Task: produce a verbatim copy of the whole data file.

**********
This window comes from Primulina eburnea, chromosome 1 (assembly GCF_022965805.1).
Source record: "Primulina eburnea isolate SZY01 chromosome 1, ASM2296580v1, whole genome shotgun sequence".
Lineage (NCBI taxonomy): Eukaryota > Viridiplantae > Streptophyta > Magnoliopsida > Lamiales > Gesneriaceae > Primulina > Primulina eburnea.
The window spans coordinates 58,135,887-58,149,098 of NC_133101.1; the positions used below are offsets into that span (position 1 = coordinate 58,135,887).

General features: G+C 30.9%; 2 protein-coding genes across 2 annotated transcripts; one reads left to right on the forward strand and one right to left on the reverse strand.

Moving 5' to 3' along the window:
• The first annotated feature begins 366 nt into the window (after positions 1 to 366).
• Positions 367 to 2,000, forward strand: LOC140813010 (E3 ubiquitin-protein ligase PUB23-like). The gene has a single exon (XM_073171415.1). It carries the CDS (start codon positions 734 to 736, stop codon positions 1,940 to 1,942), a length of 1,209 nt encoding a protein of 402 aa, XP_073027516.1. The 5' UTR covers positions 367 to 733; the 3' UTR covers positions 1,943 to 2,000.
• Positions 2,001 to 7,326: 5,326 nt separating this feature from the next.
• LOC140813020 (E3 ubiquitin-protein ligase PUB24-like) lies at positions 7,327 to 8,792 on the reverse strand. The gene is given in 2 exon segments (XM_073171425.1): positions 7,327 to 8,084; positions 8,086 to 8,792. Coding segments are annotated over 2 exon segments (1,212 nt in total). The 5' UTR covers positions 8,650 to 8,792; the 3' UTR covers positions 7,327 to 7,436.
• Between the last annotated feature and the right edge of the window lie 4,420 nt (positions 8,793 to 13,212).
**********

This window comes from Primulina eburnea, chromosome 1 (assembly GCF_022965805.1).
Source record: "Primulina eburnea isolate SZY01 chromosome 1, ASM2296580v1, whole genome shotgun sequence".
Lineage (NCBI taxonomy): Eukaryota > Viridiplantae > Streptophyta > Magnoliopsida > Lamiales > Gesneriaceae > Primulina > Primulina eburnea.
The window spans coordinates 58,135,887-58,149,098 of NC_133101.1; the positions used below are offsets into that span (position 1 = coordinate 58,135,887).

General features: G+C 30.9%; 2 protein-coding genes across 2 annotated transcripts; one reads left to right on the forward strand and one right to left on the reverse strand.

Moving 5' to 3' along the window:
• The first annotated feature begins 366 nt into the window (after positions 1 to 366).
• Positions 367 to 2,000, forward strand: LOC140813010 (E3 ubiquitin-protein ligase PUB23-like). The gene has a single exon (XM_073171415.1). It carries the CDS (start codon positions 734 to 736, stop codon positions 1,940 to 1,942), a length of 1,209 nt encoding a protein of 402 aa, XP_073027516.1. The 5' UTR covers positions 367 to 733; the 3' UTR covers positions 1,943 to 2,000.
• Positions 2,001 to 7,326: 5,326 nt separating this feature from the next.
• LOC140813020 (E3 ubiquitin-protein ligase PUB24-like) lies at positions 7,327 to 8,792 on the reverse strand. The gene is given in 2 exon segments (XM_073171425.1): positions 7,327 to 8,084; positions 8,086 to 8,792. Coding segments are annotated over 2 exon segments (1,212 nt in total). The 5' UTR covers positions 8,650 to 8,792; the 3' UTR covers positions 7,327 to 7,436.
• Between the last annotated feature and the right edge of the window lie 4,420 nt (positions 8,793 to 13,212).